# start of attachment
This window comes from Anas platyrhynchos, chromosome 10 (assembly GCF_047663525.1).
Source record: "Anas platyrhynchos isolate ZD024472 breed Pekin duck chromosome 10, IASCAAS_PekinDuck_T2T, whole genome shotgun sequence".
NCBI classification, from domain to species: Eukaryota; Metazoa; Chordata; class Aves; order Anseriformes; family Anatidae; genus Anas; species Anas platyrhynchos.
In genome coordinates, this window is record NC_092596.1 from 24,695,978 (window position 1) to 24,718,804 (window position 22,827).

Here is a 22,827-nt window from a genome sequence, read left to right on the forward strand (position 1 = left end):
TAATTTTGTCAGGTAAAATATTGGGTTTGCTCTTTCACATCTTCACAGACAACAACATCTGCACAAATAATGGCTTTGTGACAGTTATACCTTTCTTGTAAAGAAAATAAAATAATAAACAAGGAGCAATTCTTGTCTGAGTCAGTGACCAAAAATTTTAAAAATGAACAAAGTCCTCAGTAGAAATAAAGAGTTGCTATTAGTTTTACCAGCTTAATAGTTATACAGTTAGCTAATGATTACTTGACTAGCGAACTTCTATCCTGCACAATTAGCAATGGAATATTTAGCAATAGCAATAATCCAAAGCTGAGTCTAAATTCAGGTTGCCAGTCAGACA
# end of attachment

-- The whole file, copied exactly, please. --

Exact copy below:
This window comes from Anas platyrhynchos, chromosome 10 (assembly GCF_047663525.1).
Source record: "Anas platyrhynchos isolate ZD024472 breed Pekin duck chromosome 10, IASCAAS_PekinDuck_T2T, whole genome shotgun sequence".
NCBI classification, from domain to species: Eukaryota; Metazoa; Chordata; class Aves; order Anseriformes; family Anatidae; genus Anas; species Anas platyrhynchos.
In genome coordinates, this window is record NC_092596.1 from 24,695,978 (window position 1) to 24,718,804 (window position 22,827).

Here is a 22,827-nt window from a genome sequence, read left to right on the forward strand (position 1 = left end):
TAATTTTGTCAGGTAAAATATTGGGTTTGCTCTTTCACATCTTCACAGACAACAACATCTGCACAAATAATGGCTTTGTGACAGTTATACCTTTCTTGTAAAGAAAATAAAATAATAAACAAGGAGCAATTCTTGTCTGAGTCAGTGACCAAAAATTTTAAAAATGAACAAAGTCCTCAGTAGAAATAAAGAGTTGCTATTAGTTTTACCAGCTTAATAGTTATACAGTTAGCTAATGATTACTTGACTAGCGAACTTCTATCCTGCACAATTAGCAATGGAATATTTAGCAATAGCAATAATCCAAAGCTGAGTCTAAATTCAGGTTGCCAGTCAGACA